I watched Rick Stein make this on his TV programme about India and decided to give it a try. We’re not big meat eaters, but we prefer to fill up on protein and vegetables rather than carbs. So I cut the 600g of rice in Steins recipe down to 400g and increased the chicken meat from 600g to one kilo. If you prefer to use the original recipe you can find it online.
This recipe serves 6-8 and is perfect for entertaining. We didn’t have guests coming which meant there were delicious leftovers to reheat and serve later in the week. I found it easier to mix the saffron and rosewater into the rice rather than sprinkling it over the layers as Stein does. If you don’t have any rosewater don’t worry – the flavour is very subtle so just leave it out. I’ve added a teaspoon of sugar as I always do with savoury sauces, especially if they contain tomato.
A Biryani is supposed to be dry with separate grains of rice. If you prefer more sauce don’t do the final layering in the casserole. Instead boil the rice completely, then drain and serve in one dish. And stop cooking the chicken when there’s more sauce left and serve it in another dish. Alternatively serve the Biryani with another curry which has lots of sauce, such as a vegetable curry.
When we lived in Copenhagen we had an Indian housekeeper called Rajan. He was always telling me that the two steaks or chicken pieces we were having for dinner would feed his family in India for a week. Having inherited my mother’s War mentality I hate to see good food go to waste, so I’m pretty frugal and good at using up leftovers. But by Rajan’s standards all Westerners are wasteful. He would often rock his head from side to side and say “Madam very wasteful”.
Once we had a reception for several hundred people and I needed lots of coriander for one of the dishes. That week the supermarket only had it growing in pots so I bought eight. When Rajan saw me throwing the completely denuded plants into the bin next day he was horrified. Unbeknownst to me he rescued them, took them to his room and kept them on the window sill. It was the middle of winter and far too cold to plant them outside. Two months later in walks Rajan clutching eight flourishing coriander plants, a big smile on his face. It was a real “Ta da” moment, so I made all the right noises and told him how wonderful he was. He was very pleased with himself, this incident being further proof that Madam was indeed very wasteful.
Rajan and I spent many happy hours working together in the kitchen and putting the world to rights. He was often difficult to understand, especially when discussing India-Pakistan politics or cricket, so I usually found it easier just to agree with him. I tried on several occasions to get him to call me Mrs Peek, but he would always reply “Yes Madam”.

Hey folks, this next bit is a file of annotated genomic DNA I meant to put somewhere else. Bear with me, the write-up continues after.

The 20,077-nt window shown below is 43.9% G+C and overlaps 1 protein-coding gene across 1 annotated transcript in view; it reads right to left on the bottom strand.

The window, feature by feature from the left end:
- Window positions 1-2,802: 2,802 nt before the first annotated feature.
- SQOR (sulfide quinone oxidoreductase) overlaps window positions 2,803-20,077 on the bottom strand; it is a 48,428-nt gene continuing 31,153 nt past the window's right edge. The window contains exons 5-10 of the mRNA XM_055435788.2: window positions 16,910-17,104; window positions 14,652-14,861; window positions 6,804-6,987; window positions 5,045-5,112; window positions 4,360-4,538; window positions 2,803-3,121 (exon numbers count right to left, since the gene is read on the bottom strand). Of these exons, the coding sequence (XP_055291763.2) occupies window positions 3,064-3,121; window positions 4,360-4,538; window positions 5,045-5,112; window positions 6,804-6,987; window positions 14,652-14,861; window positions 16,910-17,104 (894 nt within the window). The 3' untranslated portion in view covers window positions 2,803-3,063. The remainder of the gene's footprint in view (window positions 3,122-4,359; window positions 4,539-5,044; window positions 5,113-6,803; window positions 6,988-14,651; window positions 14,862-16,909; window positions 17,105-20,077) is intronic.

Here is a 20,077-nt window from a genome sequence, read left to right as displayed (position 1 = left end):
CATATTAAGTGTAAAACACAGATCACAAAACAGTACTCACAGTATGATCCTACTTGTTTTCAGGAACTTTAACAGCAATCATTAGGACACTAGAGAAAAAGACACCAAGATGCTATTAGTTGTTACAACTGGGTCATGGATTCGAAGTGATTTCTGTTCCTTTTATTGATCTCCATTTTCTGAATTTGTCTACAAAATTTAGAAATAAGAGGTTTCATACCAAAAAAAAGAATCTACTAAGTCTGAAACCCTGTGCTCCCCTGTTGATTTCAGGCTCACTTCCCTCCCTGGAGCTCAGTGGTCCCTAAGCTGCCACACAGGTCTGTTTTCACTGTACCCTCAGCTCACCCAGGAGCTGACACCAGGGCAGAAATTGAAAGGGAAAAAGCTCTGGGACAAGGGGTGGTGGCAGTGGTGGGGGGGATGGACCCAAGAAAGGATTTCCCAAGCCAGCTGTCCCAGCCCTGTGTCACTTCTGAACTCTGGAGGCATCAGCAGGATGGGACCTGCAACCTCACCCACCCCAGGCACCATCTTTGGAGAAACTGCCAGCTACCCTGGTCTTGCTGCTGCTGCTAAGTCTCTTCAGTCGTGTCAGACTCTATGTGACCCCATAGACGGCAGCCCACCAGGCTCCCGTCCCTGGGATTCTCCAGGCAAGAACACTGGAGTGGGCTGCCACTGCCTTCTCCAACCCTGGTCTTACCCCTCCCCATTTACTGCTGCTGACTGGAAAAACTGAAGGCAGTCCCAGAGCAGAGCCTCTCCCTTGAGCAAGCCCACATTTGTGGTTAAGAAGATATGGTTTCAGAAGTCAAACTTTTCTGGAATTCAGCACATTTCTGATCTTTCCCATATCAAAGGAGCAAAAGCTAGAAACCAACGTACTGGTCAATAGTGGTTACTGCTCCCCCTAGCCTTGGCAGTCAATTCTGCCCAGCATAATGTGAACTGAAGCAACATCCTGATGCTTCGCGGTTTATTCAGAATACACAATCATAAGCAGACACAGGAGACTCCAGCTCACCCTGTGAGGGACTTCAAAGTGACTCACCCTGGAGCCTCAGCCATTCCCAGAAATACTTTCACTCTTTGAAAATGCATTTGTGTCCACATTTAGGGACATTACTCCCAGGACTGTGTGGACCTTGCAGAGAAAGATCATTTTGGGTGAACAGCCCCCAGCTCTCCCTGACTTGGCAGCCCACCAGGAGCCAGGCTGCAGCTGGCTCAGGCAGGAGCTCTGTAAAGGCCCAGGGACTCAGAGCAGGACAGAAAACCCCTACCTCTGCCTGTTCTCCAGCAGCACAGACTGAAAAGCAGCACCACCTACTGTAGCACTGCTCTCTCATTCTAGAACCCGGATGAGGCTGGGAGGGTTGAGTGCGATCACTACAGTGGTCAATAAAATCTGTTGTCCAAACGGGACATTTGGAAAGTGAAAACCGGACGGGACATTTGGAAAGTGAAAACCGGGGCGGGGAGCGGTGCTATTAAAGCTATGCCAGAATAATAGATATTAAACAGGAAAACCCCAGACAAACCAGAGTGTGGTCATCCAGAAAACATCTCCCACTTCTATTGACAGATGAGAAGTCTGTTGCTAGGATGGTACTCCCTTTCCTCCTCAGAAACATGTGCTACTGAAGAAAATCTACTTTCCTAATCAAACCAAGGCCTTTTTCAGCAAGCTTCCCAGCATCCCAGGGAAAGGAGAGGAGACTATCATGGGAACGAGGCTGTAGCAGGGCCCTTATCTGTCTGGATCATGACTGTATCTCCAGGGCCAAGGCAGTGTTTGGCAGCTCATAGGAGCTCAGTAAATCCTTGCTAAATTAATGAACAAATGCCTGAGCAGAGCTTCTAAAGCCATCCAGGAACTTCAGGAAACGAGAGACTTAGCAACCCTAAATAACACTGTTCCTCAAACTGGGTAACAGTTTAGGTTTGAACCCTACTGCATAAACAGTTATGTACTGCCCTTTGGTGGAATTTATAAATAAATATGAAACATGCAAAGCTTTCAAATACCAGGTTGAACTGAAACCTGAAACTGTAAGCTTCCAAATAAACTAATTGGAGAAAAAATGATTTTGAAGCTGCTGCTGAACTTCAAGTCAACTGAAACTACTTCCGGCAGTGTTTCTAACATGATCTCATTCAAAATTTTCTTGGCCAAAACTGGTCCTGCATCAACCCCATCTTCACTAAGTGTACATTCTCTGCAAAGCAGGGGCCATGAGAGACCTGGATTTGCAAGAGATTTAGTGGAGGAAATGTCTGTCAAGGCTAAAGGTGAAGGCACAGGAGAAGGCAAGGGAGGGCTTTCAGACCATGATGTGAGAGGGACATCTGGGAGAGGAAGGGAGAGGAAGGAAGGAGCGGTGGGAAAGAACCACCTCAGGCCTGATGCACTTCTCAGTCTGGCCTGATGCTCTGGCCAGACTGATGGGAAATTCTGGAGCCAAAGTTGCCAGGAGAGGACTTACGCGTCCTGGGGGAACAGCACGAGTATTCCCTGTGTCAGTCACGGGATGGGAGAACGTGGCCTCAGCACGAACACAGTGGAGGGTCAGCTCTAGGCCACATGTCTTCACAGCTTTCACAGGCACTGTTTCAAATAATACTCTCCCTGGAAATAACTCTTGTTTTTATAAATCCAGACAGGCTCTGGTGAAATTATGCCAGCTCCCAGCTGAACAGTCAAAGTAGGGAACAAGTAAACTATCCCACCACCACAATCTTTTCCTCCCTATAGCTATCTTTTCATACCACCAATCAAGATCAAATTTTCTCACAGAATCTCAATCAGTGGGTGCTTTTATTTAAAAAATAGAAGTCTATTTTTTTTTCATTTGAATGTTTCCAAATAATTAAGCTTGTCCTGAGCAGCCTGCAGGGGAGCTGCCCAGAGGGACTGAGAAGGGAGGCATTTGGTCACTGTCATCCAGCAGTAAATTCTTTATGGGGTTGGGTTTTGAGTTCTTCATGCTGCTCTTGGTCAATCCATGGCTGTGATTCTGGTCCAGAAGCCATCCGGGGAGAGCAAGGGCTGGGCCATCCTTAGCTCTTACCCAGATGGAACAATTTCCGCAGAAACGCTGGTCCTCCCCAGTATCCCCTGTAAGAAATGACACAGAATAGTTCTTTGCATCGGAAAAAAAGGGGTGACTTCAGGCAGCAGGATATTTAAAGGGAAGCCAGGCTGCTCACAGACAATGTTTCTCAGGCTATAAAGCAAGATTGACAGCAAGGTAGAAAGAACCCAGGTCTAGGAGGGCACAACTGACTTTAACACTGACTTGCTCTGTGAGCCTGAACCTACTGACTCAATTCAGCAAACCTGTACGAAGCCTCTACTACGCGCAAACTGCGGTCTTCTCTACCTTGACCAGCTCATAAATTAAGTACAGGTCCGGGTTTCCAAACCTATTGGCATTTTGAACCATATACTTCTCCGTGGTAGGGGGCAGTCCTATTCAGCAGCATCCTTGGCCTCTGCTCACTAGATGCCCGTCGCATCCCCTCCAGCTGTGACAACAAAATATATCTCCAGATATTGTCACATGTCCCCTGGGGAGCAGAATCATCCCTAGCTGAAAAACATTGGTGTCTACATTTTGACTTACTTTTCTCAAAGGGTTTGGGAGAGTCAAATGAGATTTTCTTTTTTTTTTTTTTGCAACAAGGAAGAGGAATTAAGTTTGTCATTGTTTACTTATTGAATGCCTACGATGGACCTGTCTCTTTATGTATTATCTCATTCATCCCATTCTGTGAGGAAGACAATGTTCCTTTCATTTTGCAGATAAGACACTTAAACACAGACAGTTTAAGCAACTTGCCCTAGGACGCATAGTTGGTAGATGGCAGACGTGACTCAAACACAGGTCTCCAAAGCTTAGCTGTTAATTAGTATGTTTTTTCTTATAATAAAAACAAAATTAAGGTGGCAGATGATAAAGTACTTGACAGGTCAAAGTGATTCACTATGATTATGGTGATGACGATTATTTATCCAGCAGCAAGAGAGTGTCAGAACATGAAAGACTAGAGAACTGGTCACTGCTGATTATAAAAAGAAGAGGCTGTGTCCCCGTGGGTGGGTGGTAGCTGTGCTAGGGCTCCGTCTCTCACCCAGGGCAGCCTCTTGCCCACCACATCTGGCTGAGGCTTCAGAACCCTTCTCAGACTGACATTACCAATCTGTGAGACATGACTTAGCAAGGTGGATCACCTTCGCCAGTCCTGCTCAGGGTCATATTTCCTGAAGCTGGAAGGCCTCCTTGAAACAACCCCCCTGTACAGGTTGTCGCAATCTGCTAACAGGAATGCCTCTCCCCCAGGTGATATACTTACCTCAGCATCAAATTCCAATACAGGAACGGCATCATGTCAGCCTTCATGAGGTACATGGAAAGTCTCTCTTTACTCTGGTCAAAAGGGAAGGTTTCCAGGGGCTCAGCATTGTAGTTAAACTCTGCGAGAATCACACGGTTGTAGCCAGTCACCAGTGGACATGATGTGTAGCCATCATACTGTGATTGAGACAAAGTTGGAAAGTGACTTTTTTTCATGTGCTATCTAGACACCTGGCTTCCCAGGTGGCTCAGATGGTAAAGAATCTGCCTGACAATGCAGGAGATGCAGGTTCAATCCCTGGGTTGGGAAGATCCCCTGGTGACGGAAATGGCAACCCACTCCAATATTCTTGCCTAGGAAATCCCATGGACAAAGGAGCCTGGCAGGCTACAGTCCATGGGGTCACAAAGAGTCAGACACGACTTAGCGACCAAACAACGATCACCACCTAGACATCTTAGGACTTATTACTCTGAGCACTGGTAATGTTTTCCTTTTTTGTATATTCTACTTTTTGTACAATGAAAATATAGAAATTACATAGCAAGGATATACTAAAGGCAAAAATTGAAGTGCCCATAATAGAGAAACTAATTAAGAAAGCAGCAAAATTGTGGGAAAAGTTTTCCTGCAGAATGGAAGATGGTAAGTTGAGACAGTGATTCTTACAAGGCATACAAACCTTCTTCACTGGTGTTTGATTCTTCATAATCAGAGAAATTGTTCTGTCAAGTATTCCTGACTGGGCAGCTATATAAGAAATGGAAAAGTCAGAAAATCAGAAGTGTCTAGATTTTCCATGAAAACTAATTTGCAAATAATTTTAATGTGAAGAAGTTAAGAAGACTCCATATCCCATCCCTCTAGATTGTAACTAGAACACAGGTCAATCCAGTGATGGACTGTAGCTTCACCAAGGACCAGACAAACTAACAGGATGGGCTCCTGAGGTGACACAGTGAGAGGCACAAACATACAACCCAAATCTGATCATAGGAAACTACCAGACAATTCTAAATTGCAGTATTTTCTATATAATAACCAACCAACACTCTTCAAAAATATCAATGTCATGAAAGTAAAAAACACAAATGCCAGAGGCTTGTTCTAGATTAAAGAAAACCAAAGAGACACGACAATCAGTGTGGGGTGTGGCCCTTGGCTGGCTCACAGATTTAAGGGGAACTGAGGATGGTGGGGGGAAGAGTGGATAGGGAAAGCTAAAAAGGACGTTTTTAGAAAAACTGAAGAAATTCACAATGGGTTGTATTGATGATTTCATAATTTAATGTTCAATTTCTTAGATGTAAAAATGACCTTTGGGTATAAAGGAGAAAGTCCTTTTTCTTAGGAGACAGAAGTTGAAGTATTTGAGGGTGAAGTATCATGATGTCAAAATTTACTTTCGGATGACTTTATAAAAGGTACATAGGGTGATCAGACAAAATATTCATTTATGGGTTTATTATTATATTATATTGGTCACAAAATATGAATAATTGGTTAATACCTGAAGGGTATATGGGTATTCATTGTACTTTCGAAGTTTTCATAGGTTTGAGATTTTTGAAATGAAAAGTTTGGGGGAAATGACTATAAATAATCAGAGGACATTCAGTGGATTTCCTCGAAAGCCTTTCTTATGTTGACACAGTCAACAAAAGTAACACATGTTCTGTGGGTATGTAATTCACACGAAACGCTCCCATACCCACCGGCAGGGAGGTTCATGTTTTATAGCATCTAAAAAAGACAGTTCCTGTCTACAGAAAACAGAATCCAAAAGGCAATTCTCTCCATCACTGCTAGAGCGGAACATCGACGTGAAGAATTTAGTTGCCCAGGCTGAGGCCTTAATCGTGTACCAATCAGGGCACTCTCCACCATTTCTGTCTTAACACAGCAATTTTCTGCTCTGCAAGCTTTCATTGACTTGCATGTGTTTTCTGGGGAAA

400g basmati rice, soaked in cold water for an hour
1 cup plain thick yoghurt
2-3 green chillies (mine were 10cm+ long so I used 2)
1 tsp chilli powder (I substituted a rounded tsp of Sambal Oelek)
6 cloves garlic, crushed
1 heaped Tbs grated fresh ginger
1 tsp ground coriander
½ tsp ground turmeric
1 kg boneless, skinless chicken thighs, cut in halves
1 cup vegetable oil
3 medium onions, thinly sliced
10 whole cloves
1 cinnamon stick, broken
5 cardamom pods, bruised with a rolling pin
2 bay leaves
1 tsp cumin seeds
2 medium tomatoes, chopped
1 tsp salt
1 tsp sugar
100g clarified butter or ghee, melted
Pinch saffron soaked in 4 Tbs warm milk for 15 mins
2-3 tsp rosewater
A handful of dry roasted cashews and/or pistachio nuts to garnish
A handful of raisins (not in Stein’s recipe but in many others)
Fresh coriander, roughly chopped
Mix chicken with marinade and put aside for an hour or more. Drain rice and cook in plenty of boiling salted water for 5-7 minutes or until just tender but still firm. Put aside to drain. Heat oil in a wok or large frying pan and cook the onions for 10-15 mins or until golden brown and crispy. Drain on paper towels.
Remove all but 3 Tbs oil from the pan. Keep the rest of the oil for another use. Cook the whole spices for a minute then add the chicken and its marinade, the tomato and salt and cook, stirring and turning the chicken from time to time over a moderate heat for 20-30 minutes, or until chicken is tender and liquid has mostly disappeared. Stein says to add a splash of water to the sauce if it starts to catch before the chicken is cooked, but I didn’t find this necessary.
To assemble the dish, mix saffron mixture and rosewater into the cooked rice. If you don’t have any saffron, substitute 1-2 teaspoons of turmeric. Place half the clarified butter or ghee and 3 Tbs water in a large heavy casserole with a well fitting lid. A Le Creuset-type is perfect. Spread over a third of the rice, then half the chicken and a third of the fried onions. Repeat with another third of rice, the remaining chicken, another third of the onions and finally the rest of the rice. Keep the remaining third of fried onions to garnish. Drizzle the remaining clarified butter or ghee around the edges of the rice so it drips down the sides and prevents sticking. Put the lid on the pot and place on the stove on a high heat. Lift up the lid to check and as soon as you see steam rising put the lid back and turn the heat to very low for 30 minutes.
Tip the Biryani onto a large serving platter, making sure you scrape up the crispy bits from the bottom of the casserole, as they are particularly delicious. Garnish with the remaining fried onions, the nuts, raisins and coriander.
A side dish of raita – a yoghurt and cucumber dish for which there are plenty of recipes online – goes well, as does a dish of fruit chutney.